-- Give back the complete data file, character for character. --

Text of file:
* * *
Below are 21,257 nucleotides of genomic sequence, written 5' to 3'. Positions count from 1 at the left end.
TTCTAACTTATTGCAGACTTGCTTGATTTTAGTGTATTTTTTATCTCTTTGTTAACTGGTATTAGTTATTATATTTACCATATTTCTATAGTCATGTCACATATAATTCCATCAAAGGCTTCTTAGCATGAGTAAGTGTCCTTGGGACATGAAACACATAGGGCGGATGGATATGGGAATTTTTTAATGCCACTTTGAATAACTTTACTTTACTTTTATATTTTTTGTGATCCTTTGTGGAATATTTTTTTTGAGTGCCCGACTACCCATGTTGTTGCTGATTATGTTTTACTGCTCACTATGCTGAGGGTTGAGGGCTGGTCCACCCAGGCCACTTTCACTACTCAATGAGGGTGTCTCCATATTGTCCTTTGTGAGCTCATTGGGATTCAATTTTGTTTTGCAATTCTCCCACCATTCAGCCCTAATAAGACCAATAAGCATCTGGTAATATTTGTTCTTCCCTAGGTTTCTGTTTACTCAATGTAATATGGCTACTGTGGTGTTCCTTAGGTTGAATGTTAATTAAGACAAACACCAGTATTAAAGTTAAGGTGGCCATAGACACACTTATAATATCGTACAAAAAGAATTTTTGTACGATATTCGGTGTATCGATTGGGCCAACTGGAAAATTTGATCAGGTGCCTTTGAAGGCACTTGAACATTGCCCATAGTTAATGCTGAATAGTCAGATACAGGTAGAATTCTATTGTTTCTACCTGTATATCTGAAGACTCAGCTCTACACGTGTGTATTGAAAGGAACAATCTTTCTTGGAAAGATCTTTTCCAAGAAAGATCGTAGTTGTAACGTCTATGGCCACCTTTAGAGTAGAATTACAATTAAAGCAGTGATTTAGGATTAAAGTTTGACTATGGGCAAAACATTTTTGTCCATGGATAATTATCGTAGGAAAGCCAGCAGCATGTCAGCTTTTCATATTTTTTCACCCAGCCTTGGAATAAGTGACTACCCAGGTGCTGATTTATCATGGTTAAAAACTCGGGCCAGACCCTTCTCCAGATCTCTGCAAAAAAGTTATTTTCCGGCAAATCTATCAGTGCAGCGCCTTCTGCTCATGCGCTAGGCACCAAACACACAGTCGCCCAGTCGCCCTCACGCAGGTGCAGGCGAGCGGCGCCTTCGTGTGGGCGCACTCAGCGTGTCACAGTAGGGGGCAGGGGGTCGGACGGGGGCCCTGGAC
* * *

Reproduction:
Below are 21,257 nucleotides of genomic sequence, written 5' to 3'. Positions count from 1 at the left end.
TTCTAACTTATTGCAGACTTGCTTGATTTTAGTGTATTTTTTATCTCTTTGTTAACTGGTATTAGTTATTATATTTACCATATTTCTATAGTCATGTCACATATAATTCCATCAAAGGCTTCTTAGCATGAGTAAGTGTCCTTGGGACATGAAACACATAGGGCGGATGGATATGGGAATTTTTTAATGCCACTTTGAATAACTTTACTTTACTTTTATATTTTTTGTGATCCTTTGTGGAATATTTTTTTTGAGTGCCCGACTACCCATGTTGTTGCTGATTATGTTTTACTGCTCACTATGCTGAGGGTTGAGGGCTGGTCCACCCAGGCCACTTTCACTACTCAATGAGGGTGTCTCCATATTGTCCTTTGTGAGCTCATTGGGATTCAATTTTGTTTTGCAATTCTCCCACCATTCAGCCCTAATAAGACCAATAAGCATCTGGTAATATTTGTTCTTCCCTAGGTTTCTGTTTACTCAATGTAATATGGCTACTGTGGTGTTCCTTAGGTTGAATGTTAATTAAGACAAACACCAGTATTAAAGTTAAGGTGGCCATAGACACACTTATAATATCGTACAAAAAGAATTTTTGTACGATATTCGGTGTATCGATTGGGCCAACTGGAAAATTTGATCAGGTGCCTTTGAAGGCACTTGAACATTGCCCATAGTTAATGCTGAATAGTCAGATACAGGTAGAATTCTATTGTTTCTACCTGTATATCTGAAGACTCAGCTCTACACGTGTGTATTGAAAGGAACAATCTTTCTTGGAAAGATCTTTTCCAAGAAAGATCGTAGTTGTAACGTCTATGGCCACCTTTAGAGTAGAATTACAATTAAAGCAGTGATTTAGGATTAAAGTTTGACTATGGGCAAAACATTTTTGTCCATGGATAATTATCGTAGGAAAGCCAGCAGCATGTCAGCTTTTCATATTTTTTCACCCAGCCTTGGAATAAGTGACTACCCAGGTGCTGATTTATCATGGTTAAAAACTCGGGCCAGACCCTTCTCCAGATCTCTGCAAAAAAGTTATTTTCCGGCAAATCTATCAGTGCAGCGCCTTCTGCTCATGCGCTAGGCACCAAACACACAGTCGCCCAGTCGCCCTCACGCAGGTGCAGGCGAGCGGCGCCTTCGTGTGGGCGCACTCAGCGTGTCACAGTAGGGGGCAGGGGGTCGGACGGGGGCCCTGGAC